For every broken state, you'll find a proud union.

      Government employees are pampered way too much having the unions and the President hold their hands as they've lost their ability to think for themselves because they're 'union strong" and don't have to. They take direction from their big daddy union thugs.

    9. Dwana Townsend says:

      Many Americans do not understand how much power Collective Bargaining Rights give the Unions. I think America needs an educations on how corrupt these Unions that are in bed with the government can be, and how our tax money is being used to prop up the Union heads.

      I believe Gov Walker needs to stick to his guns. Maybe the Unions can amend their powers and what they are allowed to bargain for.

    10. Leon Lundquist, Dura says:

      This corruption is hidious! Plain and simple payoffs, but even worse the Wisconsin and Indiana Congressmen are subverting Representational Democracy! That makes them Traitors against their Oaths to preserve, protect and defend the Constitution! Their acts of failing to Represent are High Crimes in the Constitutional sense. They should all be Impeached!

      Oh! And while you are at it, Impeach Obama for the Dictatorship he is creating in his Administration! That's a High Crime too!

    11. West Texan says:

      To Public Citizen, I was a temporary resident of California for job and school. I absolutely loved the countryside but the majority Kool-aid drinkers in charge ruined the experience. Marrying a California girl, we both managed to escape back to my Texas origins. It was a very good move.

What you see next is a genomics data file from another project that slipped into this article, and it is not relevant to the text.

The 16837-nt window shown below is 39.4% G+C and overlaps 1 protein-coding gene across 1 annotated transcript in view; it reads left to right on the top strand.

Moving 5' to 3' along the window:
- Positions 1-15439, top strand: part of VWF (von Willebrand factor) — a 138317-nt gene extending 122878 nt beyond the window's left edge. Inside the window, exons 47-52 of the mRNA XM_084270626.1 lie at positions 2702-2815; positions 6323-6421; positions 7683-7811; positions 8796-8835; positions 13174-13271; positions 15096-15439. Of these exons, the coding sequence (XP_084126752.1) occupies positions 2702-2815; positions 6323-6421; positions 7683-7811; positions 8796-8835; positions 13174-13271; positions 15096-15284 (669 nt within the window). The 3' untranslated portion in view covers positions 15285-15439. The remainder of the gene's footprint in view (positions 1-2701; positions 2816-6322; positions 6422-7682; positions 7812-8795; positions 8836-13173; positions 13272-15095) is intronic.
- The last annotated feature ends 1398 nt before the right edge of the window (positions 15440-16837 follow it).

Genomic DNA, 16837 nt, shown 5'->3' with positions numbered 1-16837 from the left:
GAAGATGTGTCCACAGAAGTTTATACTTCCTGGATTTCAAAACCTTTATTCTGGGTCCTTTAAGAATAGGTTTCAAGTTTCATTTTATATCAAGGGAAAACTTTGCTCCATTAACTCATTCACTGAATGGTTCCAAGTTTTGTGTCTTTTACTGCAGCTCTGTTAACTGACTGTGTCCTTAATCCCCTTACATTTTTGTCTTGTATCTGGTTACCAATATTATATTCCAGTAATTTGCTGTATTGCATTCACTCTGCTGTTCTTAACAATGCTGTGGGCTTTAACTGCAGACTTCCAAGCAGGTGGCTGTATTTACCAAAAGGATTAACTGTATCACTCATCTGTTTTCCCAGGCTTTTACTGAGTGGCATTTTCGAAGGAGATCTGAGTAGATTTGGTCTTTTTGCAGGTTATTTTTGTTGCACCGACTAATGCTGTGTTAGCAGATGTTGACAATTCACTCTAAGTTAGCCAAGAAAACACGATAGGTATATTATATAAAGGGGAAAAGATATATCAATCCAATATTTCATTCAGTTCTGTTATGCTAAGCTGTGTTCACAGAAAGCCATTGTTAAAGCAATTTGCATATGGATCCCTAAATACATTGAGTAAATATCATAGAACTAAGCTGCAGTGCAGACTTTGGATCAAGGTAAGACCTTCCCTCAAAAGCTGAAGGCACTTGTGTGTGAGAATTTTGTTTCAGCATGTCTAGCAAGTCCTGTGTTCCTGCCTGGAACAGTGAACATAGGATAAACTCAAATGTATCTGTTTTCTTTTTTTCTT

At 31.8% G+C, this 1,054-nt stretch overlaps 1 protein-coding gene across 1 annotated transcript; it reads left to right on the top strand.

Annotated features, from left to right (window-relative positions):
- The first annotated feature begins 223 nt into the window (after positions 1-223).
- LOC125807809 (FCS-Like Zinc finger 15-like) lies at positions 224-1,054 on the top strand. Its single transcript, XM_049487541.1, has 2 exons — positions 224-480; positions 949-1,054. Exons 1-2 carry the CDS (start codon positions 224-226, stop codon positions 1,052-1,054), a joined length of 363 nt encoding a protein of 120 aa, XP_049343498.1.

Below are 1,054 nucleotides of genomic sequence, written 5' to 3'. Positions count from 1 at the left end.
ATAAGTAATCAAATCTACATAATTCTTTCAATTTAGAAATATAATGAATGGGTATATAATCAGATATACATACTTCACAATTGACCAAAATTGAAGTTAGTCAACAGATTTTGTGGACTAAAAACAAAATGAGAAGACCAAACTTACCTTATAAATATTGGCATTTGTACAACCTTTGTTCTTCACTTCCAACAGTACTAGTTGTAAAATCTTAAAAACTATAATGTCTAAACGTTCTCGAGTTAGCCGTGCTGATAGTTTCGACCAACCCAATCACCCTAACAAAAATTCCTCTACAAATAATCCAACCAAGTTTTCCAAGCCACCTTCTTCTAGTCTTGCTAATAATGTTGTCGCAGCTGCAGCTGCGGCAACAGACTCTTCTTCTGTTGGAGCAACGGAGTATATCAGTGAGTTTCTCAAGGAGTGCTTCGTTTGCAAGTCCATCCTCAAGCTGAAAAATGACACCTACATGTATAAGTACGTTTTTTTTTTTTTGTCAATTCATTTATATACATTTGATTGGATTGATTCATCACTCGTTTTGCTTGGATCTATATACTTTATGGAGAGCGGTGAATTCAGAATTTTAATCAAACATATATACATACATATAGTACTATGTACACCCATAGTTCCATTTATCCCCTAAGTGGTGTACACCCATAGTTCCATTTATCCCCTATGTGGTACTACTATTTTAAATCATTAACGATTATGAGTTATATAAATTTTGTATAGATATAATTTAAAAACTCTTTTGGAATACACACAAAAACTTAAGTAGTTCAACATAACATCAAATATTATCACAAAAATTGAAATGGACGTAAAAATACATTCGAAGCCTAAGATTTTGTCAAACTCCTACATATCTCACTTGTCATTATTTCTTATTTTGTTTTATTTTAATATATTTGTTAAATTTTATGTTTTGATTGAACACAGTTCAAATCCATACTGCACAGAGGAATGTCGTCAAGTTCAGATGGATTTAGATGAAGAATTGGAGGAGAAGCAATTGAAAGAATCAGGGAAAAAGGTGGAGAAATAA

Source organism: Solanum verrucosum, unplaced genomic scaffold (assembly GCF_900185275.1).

12. Kelley, Southern Cal says:

      We don't have the money!! There is a reason that the private sector doesn't offer the same kind of retirement and benfits packages. It is not sustainable! The unholy alliance between unions and govt workers needs to stop. Every local and state govt has huge unfunded lilabilities that are bearing down on the taxpayers.

      It's time to educate ourselves on how the budget process really works for all levels of our govt. The public sector unions are one part of the problem and only one part of the solution. Social Security, Medicare, and Medicaid all must be addressed as well and soon. We need to elect legislators that have the backbone and guts to start this fiscal revolution!

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    14. hal metzger, scottsd says:

      now that you have clearly exposed the cancer of the NEA and the local teacher's unions in our states, how do you disseminate that information to the general voting public? certainly, you will not get the press you need from the controlled media that disdains everything Walker is doing in wisconsin.